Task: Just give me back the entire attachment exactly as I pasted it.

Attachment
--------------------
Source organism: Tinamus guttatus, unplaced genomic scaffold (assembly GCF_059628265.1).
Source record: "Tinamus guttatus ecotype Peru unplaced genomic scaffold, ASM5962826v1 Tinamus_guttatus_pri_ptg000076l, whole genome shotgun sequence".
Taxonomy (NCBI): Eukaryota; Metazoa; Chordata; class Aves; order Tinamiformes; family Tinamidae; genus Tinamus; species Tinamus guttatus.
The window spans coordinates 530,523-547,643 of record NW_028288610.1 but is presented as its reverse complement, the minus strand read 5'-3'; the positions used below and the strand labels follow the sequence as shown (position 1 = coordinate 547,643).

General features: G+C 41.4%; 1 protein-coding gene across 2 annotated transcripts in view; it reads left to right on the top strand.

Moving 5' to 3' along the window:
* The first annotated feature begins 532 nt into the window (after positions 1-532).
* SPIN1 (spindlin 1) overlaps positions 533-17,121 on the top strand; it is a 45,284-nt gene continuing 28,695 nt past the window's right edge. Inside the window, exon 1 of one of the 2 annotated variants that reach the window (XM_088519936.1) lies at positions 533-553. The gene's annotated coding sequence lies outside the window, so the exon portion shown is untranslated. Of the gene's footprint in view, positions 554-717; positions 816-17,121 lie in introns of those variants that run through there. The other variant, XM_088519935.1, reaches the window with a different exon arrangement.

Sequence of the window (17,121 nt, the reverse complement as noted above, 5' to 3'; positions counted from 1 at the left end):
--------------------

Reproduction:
Source organism: Tinamus guttatus, unplaced genomic scaffold (assembly GCF_059628265.1).
Source record: "Tinamus guttatus ecotype Peru unplaced genomic scaffold, ASM5962826v1 Tinamus_guttatus_pri_ptg000076l, whole genome shotgun sequence".
Taxonomy (NCBI): Eukaryota; Metazoa; Chordata; class Aves; order Tinamiformes; family Tinamidae; genus Tinamus; species Tinamus guttatus.
The window spans coordinates 530,523-547,643 of record NW_028288610.1 but is presented as its reverse complement, the minus strand read 5'-3'; the positions used below and the strand labels follow the sequence as shown (position 1 = coordinate 547,643).

General features: G+C 41.4%; 1 protein-coding gene across 2 annotated transcripts in view; it reads left to right on the top strand.

Moving 5' to 3' along the window:
* The first annotated feature begins 532 nt into the window (after positions 1-532).
* SPIN1 (spindlin 1) overlaps positions 533-17,121 on the top strand; it is a 45,284-nt gene continuing 28,695 nt past the window's right edge. Inside the window, exon 1 of one of the 2 annotated variants that reach the window (XM_088519936.1) lies at positions 533-553. The gene's annotated coding sequence lies outside the window, so the exon portion shown is untranslated. Of the gene's footprint in view, positions 554-717; positions 816-17,121 lie in introns of those variants that run through there. The other variant, XM_088519935.1, reaches the window with a different exon arrangement.

Sequence of the window (17,121 nt, the reverse complement as noted above, 5' to 3'; positions counted from 1 at the left end):